We are a commune of inquiring, skeptical, politically centrist, capitalist, anglophile, traditionalist New England Yankee humans, humanoids, and animals with many interests beyond and above politics. Each of us has had a high-school education (or GED), but all had ADD so didn't pay attention very well, especially the dogs. Each one of us does "try my best to be just like I am," and none of us enjoys working for others, including for Maggie, from whom we receive neither a nickel nor a dime. Freedom from nags, cranks, government, do-gooders, control-freaks and idiots is all that we ask for.
You know how this is: if I look at the crystal moon, at the red branch of the slow autumn at my window, if I touch near the fire the impalpable ash or the wrinkled body of the log, everything carries me to you, as if everything that exists, aromas, light, metals, were little boats that sail toward those isles of yours that wait for me.
Well, now, if little by little you stop loving me I shall stop loving you little by little.
If suddenly you forget me do not look for me, for I shall already have forgotten you.
If you think it long and mad, the wind of banners that passes through my life, and you decide to leave me at the shore of the heart where I have roots, remember that on that day, at that hour, I shall lift my arms and my roots will set off to seek another land.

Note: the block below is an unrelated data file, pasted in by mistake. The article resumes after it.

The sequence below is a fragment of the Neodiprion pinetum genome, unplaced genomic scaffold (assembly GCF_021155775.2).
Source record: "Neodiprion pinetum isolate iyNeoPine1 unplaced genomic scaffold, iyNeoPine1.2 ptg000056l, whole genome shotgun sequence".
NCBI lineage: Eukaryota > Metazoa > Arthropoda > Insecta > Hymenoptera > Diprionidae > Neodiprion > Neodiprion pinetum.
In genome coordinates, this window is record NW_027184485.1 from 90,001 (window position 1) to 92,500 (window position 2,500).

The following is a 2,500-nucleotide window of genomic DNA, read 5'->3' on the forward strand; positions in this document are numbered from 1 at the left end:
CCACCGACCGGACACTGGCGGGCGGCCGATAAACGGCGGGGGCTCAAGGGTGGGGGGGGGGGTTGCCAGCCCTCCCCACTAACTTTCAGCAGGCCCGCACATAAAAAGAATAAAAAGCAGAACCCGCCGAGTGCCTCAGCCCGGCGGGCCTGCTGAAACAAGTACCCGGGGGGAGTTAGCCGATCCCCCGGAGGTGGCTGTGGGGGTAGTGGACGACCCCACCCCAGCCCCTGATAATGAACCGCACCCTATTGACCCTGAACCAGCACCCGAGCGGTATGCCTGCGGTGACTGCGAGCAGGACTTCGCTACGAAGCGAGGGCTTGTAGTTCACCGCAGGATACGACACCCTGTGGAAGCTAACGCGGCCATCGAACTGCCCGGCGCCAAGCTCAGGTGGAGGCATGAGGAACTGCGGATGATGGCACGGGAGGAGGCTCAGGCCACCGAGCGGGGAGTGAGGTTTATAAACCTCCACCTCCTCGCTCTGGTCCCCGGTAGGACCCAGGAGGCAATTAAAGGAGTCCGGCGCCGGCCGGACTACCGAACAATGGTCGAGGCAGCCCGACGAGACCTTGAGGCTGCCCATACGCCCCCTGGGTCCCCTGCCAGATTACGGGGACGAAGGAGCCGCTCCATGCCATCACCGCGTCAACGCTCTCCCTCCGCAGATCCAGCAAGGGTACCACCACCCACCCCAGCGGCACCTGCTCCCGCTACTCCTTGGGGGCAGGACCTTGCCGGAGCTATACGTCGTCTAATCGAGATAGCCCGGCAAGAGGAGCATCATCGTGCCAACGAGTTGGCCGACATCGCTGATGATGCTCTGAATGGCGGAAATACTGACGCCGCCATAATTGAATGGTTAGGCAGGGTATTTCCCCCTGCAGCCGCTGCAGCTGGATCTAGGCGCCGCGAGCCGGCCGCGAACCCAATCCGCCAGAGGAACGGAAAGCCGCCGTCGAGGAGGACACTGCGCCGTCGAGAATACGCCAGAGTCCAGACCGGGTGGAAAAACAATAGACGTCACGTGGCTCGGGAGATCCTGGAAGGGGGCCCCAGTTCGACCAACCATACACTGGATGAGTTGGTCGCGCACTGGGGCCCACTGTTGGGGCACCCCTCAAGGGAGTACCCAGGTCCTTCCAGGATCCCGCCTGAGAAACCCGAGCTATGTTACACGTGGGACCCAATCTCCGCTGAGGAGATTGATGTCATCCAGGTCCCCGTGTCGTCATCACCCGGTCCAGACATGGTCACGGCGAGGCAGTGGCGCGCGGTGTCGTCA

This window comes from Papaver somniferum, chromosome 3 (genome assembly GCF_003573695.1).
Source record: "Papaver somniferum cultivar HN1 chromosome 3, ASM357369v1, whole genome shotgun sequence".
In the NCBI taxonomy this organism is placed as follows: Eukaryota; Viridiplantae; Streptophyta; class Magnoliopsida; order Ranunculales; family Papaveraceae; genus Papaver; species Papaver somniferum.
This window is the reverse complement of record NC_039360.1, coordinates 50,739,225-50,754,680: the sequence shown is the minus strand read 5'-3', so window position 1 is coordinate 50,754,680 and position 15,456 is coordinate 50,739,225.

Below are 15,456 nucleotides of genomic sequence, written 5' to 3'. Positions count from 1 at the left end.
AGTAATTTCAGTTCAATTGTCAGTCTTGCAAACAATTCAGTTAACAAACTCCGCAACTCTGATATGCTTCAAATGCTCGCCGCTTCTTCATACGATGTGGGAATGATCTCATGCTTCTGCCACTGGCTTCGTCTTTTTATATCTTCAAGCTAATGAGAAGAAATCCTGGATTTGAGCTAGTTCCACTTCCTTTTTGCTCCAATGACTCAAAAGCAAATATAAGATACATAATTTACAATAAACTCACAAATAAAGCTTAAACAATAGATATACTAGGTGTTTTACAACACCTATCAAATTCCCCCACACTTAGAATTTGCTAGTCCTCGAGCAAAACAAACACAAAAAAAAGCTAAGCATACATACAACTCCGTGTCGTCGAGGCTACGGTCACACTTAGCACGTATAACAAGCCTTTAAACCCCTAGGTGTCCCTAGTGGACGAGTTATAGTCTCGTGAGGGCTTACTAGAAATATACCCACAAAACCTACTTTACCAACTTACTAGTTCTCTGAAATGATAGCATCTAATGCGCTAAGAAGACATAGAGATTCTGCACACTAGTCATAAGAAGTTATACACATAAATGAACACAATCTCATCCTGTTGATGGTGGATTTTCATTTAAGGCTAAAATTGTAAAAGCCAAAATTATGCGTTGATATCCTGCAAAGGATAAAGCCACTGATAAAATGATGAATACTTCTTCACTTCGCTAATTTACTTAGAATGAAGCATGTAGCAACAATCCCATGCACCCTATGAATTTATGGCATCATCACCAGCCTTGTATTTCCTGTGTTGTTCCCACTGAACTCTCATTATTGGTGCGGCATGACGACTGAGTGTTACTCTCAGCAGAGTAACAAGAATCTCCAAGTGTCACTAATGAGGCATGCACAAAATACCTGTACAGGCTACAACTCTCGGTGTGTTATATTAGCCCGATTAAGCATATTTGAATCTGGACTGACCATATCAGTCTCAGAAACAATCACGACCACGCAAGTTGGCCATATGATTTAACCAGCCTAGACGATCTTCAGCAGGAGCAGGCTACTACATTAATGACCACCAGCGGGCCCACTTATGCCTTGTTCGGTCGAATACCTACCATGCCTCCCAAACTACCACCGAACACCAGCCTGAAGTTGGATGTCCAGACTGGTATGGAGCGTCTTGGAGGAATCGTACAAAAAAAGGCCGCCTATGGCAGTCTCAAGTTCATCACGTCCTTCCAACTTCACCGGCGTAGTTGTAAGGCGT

But if each day, each hour, you feel that you are destined for me with implacable sweetness, if each day a flower climbs up to your lips to seek me, ah my love, ah my own, in me all that fire is repeated, in me nothing is extinguished or forgotten, my love feeds on your love, beloved, and as long as you live it will be in your arms without leaving mine
Neruda wrote an Oda a Stalin [Ode to Stalin]. soon after Stalin died. It is usually not included in Neruda anthologies- at least it is not included in the volume I have of Neruda's poems- all 700+ pages. Following is an incomplete English translation of the poem.
To be men! That is the Stalinist law! . . .
We must learn from Stalin
his sincere intensity